Bob

Book review by
Jan Carr, Common Sense Media
Bob Book Poster Image
Sensitive, suspenseful story of girl's little green friend.

Parents say

age 9+
Based on 2 reviews

Kids say

No reviews yetAdd your rating

A lot or a little?

The parents' guide to what's in this book.

Educational Value

Books figure prominently in the story, including a collection of fairy tales and the dictionary. Some specific kids' titles named: Half Magic, Alice in Wonderland, Sylvester and the Magic Pebble. Concept of drought and its effect on terrain and communities. Concept of time capsule. Mention of chess moves. Geography: the distance from Massachusetts to Australia is cleverly explained by listing all the many legs of the trip.

Positive Messages

It's good to be seen and heard and understood by others. Fantasy can comfort us. We're watched over and helped and protected. Having fears is a normal part of childhood. Many children comfort themselves by imagining friends. As you get older, it's still OK to enjoy the things you liked when you were younger.

Positive Role Models & Representations

Livy has some fears and phobias, but devised an imaginative way to comfort and support herself. Bob and Livy look out for each other and are sensitive to each other's needs. The adults, including the mom and grandmother, are caring. When a child in the community goes missing, everyone turns out to scour the bush for him.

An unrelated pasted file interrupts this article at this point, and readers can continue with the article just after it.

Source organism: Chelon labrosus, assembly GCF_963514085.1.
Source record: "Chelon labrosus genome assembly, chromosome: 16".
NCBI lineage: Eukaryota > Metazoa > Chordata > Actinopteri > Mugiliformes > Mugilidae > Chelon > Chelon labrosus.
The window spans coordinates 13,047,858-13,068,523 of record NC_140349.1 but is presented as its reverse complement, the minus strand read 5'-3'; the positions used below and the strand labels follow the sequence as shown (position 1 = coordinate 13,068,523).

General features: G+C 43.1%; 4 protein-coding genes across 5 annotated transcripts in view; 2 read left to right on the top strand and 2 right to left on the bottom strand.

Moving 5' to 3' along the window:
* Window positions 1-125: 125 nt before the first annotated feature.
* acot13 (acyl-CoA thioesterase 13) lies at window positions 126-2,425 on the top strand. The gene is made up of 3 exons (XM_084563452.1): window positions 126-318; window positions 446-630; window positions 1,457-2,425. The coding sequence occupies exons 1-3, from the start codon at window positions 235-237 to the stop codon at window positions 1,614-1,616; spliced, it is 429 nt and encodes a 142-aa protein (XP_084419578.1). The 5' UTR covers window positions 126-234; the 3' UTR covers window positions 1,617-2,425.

Violence & Scariness
Language

What parents need to know

Parents need to know that Bob is co-written by Rebecca Stead and Wendy Mass, a formidable kids' book duo. Stead won the Newbery Medal for her compelling When You Reach Me, and Mass has written numerous novels for the age group, including her bestselling series The Candymakers. Bob is the story of a 10-year-old girl visiting her grandmother in Australia, and features a strange little green creature whom Livy at first struggles to remember from her last visit five years before. There are mysteries afoot, prime among them, who's the little green guy? The story is astute about the fears and challenges kids face growing up, and because it's set in the Australian bush during a severe drought, it also touches on environmental themes.

User Reviews

  • Parents say
  • Kids say
Parent of a 6 and 9 year old Written byLinda R. August 22, 2018

Sweetly moving

My daughter devoured this book, and I heard her laughing uproariously while reading. When she finished, she felt compelled to share the entire plot with me. She... Continue reading
Parent of a 7 and 9 year old Written byTaranakiFamily August 19, 2018

Gorgeous story

The book was hard to put down. Easy to read and captured my 9 yo girls attention even though it has less pictures than other chapter books she enjoys. It was ne... Continue reading

There aren't any reviews yet. Be the first to review this title.

What's the story?